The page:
View Full Version : - The War is Just -

abu afak
03-08-2003, 02:24 PM
March 7, 2003, 12:40 p.m.
The War Is Just
The president’s decision.

By Douglas W. Kmiec

The world is on the brink of war. Justifiably so.

Notwithstanding the urging of the Holy Father for peace, war with Iraq seems increasingly likely. The president of the United States also believes it is just. Without the ability to perfectly predict future events, no one can say otherwise.

The dilemma of weighing unquestioned threat against unknown attack cannot be wished away. 9/11 established that. Do we trust the leader of the free world and his assessment of intelligence or the obstinate and arbitrary will of a despot who at any moment seems more than willing to share unaccounted-for weapons of mass destruction with those who, by word and deed, have already set out to destroy America?

In the classic Catholic position on just war articulated centuries ago by Augustine and Aquinas, the strict, moral duty to maintain the security of others is placed squarely upon the designated leadership of one's own nation. President Bush is accountable for our security, the United Nations is not. With all due respect to Cardinal Laghi, the Vatican envoy who visited with the president earlier this week, the legality and justice of this war does not depend upon the view of the Security Council, which has never had the direct responsibility of our continued well being.

That President Bush understands the full weight of this obligation was plainly evident in his press conference. "My job is to protect America, and that's exactly what I'm going to do," he said. "People can ascribe all kinds of intentions, [but] I swore to protect and defend the Constitution." Indeed, his duty arguably transcends constitutional document, originating in the Great Commandment, itself. One manifests love of neighbor, after all, by protecting the innocent and their families from imminent and grave attack. While the imminence of terrorist assault by nerve gas, biological toxins, dirty bombs, and the like is unknown, their gravity is not. The harms that would flow from the vast and easily transportable stockpiles of munitions Saddam Hussein has left unexplained are, as the president has said, "a direct threat."

Peace ought not be confused with appeasement. Only those insistent upon avoiding war at all cost — including the cost of freedom and continuing fear — can rationalize away the justness of America's need to respond to the previous deadly attacks and the continuing jihad.

This is why there is proper authority. Beyond the president's inherent constitutional responsibility to defend his citizens, Congress in this instance has unequivocally authorized the president to do so, by the terms of the ignored Gulf War armistice, the passage of force resolutions immediately after 9/11, and more recently and specifically with respect to Iraq's continued belligerent noncompliance.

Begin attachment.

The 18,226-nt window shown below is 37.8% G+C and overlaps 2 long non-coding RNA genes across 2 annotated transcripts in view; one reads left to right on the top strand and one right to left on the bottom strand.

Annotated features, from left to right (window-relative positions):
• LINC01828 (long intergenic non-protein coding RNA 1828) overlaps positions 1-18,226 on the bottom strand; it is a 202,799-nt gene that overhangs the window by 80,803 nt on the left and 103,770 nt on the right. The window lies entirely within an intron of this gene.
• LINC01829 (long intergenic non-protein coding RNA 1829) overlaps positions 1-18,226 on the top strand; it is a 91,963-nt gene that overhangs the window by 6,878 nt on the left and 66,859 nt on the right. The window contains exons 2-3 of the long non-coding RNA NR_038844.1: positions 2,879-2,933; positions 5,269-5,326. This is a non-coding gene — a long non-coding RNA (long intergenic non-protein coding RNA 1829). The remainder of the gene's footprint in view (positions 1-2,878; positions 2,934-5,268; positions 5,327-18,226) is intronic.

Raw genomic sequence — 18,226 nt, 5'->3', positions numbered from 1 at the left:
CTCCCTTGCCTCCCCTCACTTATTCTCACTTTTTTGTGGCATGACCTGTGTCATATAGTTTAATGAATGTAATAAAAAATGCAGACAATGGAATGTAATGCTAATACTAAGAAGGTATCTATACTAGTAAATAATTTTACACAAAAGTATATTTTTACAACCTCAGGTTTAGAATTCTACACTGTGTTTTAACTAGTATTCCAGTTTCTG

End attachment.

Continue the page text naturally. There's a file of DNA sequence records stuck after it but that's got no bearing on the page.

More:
There is also just cause — protecting the lives of innocents from weapons of mass destruction is surely that. And finally, there is right intention — notwithstanding scurrilous commentary, this is not an "oil war"; our abundant strategic petroleum reserve and only modest reliance upon Middle Eastern natural resources dispel this myth.

True, the interrelationship between al Qaeda and Saddam remains obscure. But that is the nature of asymmetrical warfare. Host states secretly foster the actions of terrorists, much in the same way organized crime lingers behind the common street thug or drug pusher. If Osama sat overtly in Saddam's chair, we would already be engaged. Osama may think himself more religiously pure than Saddam, but a thug is a thug, whether his motive is venal or fanatically religious. The president — much in the way Augustine would have envisioned — has made his case that the peace can only be restored through preparations for war. It is up to Saddam whether it is fought.

This is not to elide the inescapably hard questions of proportionality and prudence concerning whether the good to be achieved by war outweighs its evils (including the further destabilization of the Middle East or a spike in terrorist suicides against human life here or abroad). But hard questions aren't resolved either by naive or self-serving platitudes from diplomats or even the heartfelt homilies of bishops. A dozen years of international noncompliance, the loss of life to terrorist hands, and the immensity of the evil capable of being fostered by Saddam suggest that if the president believes this is the right time to act, we should.."